Æthelred the Unready
Æthelred II, more commonly known as the Unready, was king of England from 978 to 1013 and again from 1014 to 1016. He didn’t gain the ‘Unready’ part of his name until some 150 years after his death, so it is no indication of how he was seen at the time. Furthermore, it does not derive from the modern word ‘unredy’, but in fact comes from the Old English word ‘unræd’, which means poorly advised. This is an attempt at humour, because ‘Æthelred’ means ‘well advised’.
Æthelred came to the throne on the 18th March 978 when his older stepbrother, Edward the Martyr was assassinated. There was speculation that the plot to kill Edward was led my Æthelred mother and though there is no evidence to support this allegation, following Æthelred ascension to the throne, no one was punished for a part in the crime. Thus, Æthelred’s reign began in an atmosphere of suspicion which badly affected the prestige of the crown.
England had experienced a period of peace after the reconquest of the Danelaw in the mid-10th century by Æthelred's father, King Edgar the Peaceful. However, early in Æthelred's reign Danish Vikings began raiding the English coast, with Hampshire, Thanet and Cheshire attacked in 980, Devon and Cornwall in 981, Dorset in 982 and Devon in 988. In August 991 things became more serious when a sizeable Danish fleet began a sustained campaign in the south-east of England. Things truly came to ahead when the Danes and English met at The Battle of Maldon, resulting in a crushing defeat upon the English. Following the battle Æthelred decided that the English should grant the tribute to the Danes that they desired, and so a gafol of £10,000 was paid them for their peace. This does not seem to have worked however and the Danes continued to raid and an inconclusive battle was fought near London. Another treaty was signed with a tribute of that £22,000 of gold and silver paid for peace. These payments would become known as Danegeld.
Yet, this treaty was little more than a ‘gentlemen’s agreement’ with the leader of the raiders, Olaf Tryggvason, who subsequently entered the employ of the English crown as a mercenary. In 997 the Danes returned under different leadership. The Danes harried England until 1000, then they left for Normandy. In their absence, Æthelred attempted to reinforce his military position. He also invaded the British kingdom of Strathclyde, the motive for which is unknown. The Danes returned in 1001, ravaged west Sussex. And were only subdued with a payment of £24,000 in the Spring of 1002.
On November 13th 1002, St Brice's Day, Æthelred ordered the massacre of all Danish men in England to take place. Among the dead were Gunhilde, sister of Sweyn Forkbeard, King of Denmark. Probably in response, Sweyn invaded England. The English put up a stiff resistance and although the Danes were able to harry much of England, they returned to Denmark in 1005. An expedition the following year was bought off in early 1007 by tribute money of £36,000, and for the next two years England was free from attack. Conflict returned in 1009 when a Danish army under Thorkell the Tall and his brother Hemming invaded and harried England until 1012, when it was bought off by a sum of by £48,000.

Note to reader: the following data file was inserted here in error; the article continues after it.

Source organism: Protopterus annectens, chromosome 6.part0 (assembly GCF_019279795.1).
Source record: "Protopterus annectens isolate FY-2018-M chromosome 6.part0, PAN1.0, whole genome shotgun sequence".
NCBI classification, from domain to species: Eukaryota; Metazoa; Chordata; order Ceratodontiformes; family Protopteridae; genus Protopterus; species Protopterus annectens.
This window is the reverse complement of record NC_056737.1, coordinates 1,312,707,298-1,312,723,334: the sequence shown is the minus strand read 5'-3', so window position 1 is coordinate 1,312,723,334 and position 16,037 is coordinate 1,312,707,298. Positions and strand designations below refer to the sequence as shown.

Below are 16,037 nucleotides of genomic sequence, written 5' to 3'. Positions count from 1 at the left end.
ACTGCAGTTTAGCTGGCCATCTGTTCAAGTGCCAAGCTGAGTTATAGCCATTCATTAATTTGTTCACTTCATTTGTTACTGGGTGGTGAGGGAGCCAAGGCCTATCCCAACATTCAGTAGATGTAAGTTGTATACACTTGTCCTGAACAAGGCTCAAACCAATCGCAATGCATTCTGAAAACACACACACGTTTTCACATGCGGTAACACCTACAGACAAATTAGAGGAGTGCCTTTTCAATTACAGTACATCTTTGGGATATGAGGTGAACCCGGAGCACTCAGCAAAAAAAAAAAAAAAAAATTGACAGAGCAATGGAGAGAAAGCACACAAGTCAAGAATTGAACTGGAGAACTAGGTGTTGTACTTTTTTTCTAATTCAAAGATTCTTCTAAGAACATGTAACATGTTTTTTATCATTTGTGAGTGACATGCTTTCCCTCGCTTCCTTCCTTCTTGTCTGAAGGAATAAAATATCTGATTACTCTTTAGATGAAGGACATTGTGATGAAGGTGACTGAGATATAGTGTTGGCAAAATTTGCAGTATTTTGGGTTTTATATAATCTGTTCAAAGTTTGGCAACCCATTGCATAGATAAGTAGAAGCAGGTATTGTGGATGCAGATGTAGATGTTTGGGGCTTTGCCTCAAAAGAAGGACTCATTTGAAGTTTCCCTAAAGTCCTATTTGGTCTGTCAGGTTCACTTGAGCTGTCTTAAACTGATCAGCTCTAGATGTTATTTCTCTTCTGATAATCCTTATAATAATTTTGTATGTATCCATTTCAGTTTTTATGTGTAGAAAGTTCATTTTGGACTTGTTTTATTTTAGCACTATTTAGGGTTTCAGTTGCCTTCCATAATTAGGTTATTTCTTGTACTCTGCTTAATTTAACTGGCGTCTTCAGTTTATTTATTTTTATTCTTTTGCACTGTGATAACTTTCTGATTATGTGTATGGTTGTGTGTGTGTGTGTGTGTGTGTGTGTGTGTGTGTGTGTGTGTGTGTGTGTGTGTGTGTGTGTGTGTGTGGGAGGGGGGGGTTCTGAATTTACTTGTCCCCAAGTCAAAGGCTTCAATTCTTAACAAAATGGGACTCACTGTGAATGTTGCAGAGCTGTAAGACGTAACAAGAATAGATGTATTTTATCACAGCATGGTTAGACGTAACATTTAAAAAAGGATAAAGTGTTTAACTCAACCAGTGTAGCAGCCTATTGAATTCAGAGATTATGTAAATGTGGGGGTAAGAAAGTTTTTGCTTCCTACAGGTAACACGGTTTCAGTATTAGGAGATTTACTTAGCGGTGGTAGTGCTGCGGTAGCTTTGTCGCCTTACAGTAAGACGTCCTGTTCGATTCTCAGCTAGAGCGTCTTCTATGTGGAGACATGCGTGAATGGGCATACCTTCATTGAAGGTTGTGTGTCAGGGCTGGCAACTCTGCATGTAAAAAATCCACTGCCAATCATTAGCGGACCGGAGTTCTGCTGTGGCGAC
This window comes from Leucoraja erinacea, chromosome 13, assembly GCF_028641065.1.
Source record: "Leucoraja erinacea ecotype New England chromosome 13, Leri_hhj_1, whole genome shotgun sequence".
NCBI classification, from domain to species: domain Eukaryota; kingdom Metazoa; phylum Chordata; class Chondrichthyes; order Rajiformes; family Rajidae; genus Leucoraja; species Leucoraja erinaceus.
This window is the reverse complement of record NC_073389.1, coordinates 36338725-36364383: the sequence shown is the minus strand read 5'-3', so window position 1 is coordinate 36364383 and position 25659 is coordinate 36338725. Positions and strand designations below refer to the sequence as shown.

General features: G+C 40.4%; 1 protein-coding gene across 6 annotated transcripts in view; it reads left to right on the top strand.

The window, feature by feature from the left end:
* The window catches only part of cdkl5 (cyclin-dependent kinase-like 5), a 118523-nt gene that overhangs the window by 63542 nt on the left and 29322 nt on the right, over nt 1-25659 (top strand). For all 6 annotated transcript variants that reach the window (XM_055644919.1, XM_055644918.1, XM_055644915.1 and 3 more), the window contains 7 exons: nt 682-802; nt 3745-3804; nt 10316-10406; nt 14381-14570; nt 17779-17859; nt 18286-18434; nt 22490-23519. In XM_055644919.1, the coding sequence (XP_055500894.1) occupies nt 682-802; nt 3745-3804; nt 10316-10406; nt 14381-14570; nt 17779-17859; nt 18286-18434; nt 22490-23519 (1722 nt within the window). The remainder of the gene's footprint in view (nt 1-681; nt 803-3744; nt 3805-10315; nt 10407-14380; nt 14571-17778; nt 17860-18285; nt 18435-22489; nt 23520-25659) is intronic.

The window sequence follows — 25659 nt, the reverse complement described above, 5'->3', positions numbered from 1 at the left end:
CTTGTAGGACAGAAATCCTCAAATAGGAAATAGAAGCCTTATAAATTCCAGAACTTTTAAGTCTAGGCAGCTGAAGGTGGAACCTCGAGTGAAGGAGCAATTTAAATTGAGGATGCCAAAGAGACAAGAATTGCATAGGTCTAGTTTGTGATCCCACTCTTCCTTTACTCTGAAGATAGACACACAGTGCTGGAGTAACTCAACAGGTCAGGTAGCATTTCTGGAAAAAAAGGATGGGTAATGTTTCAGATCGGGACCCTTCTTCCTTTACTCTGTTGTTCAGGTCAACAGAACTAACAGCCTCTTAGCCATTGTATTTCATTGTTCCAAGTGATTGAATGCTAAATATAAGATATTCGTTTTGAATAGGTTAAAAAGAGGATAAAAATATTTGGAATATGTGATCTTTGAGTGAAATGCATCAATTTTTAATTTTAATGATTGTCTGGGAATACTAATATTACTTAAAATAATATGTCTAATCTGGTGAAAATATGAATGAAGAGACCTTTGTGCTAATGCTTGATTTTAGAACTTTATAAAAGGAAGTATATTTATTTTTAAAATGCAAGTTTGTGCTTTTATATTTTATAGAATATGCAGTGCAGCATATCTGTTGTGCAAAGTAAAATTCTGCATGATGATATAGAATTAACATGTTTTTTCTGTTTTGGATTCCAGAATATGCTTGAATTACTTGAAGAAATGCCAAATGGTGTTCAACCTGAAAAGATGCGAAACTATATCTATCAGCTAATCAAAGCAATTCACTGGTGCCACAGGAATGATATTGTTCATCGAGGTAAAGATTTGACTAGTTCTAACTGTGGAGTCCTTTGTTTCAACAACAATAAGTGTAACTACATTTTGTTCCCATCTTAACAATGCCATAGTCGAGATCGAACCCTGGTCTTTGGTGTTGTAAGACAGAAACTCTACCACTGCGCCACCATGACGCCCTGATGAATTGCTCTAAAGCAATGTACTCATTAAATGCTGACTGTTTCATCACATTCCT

In 1013 Sweyn launched an invasion with the ultimate aim of gaining the English crown. Sweeping aside any opposition he conquered the country within the year and Æthelred and his family, including the future kings Edmund and Edward, were forced into exile in Normandy. Sweyn was however unable to enjoy his victory for long, dying on February 3rd 1014 and while the Danes threw in the support for Sweyn’s son, Cnut, the English sent a deputation to Normandy to negotiate Æthelred’s restoration to the throne.
Æthelred returned to England with an army and found support for him still existed in England. Cnut and his army decided to withdraw from England, in April 1014, but would return in 1016 to find a complex and volatile situation unfolding in England. Æthelred's son, Edmund Ironside, had revolted against his father and established himself in the Danelaw. Over the next few months Cnut conquered most of England, and on 23rd April 1016 Æthelred died, leaving Edmund as the sole opposition to the Danes.
These scenes was built by James Pegrum and Dan Harris as part of a series of models on the Kings and Queens of England and British history in general. Follow us on Facebook, Twitter and Instagram to see them first.
On this day in 1834, with the HMS Beagle moored in the Rio Santa Cruz, Charles Darwin set out on 'Expedition no. 5' to discover the source of the aforementioned river. During her voyage the Beagle had suffered some minor damage to her keel and copper sheets, which would be repaired while a group of 25 went on the expedition.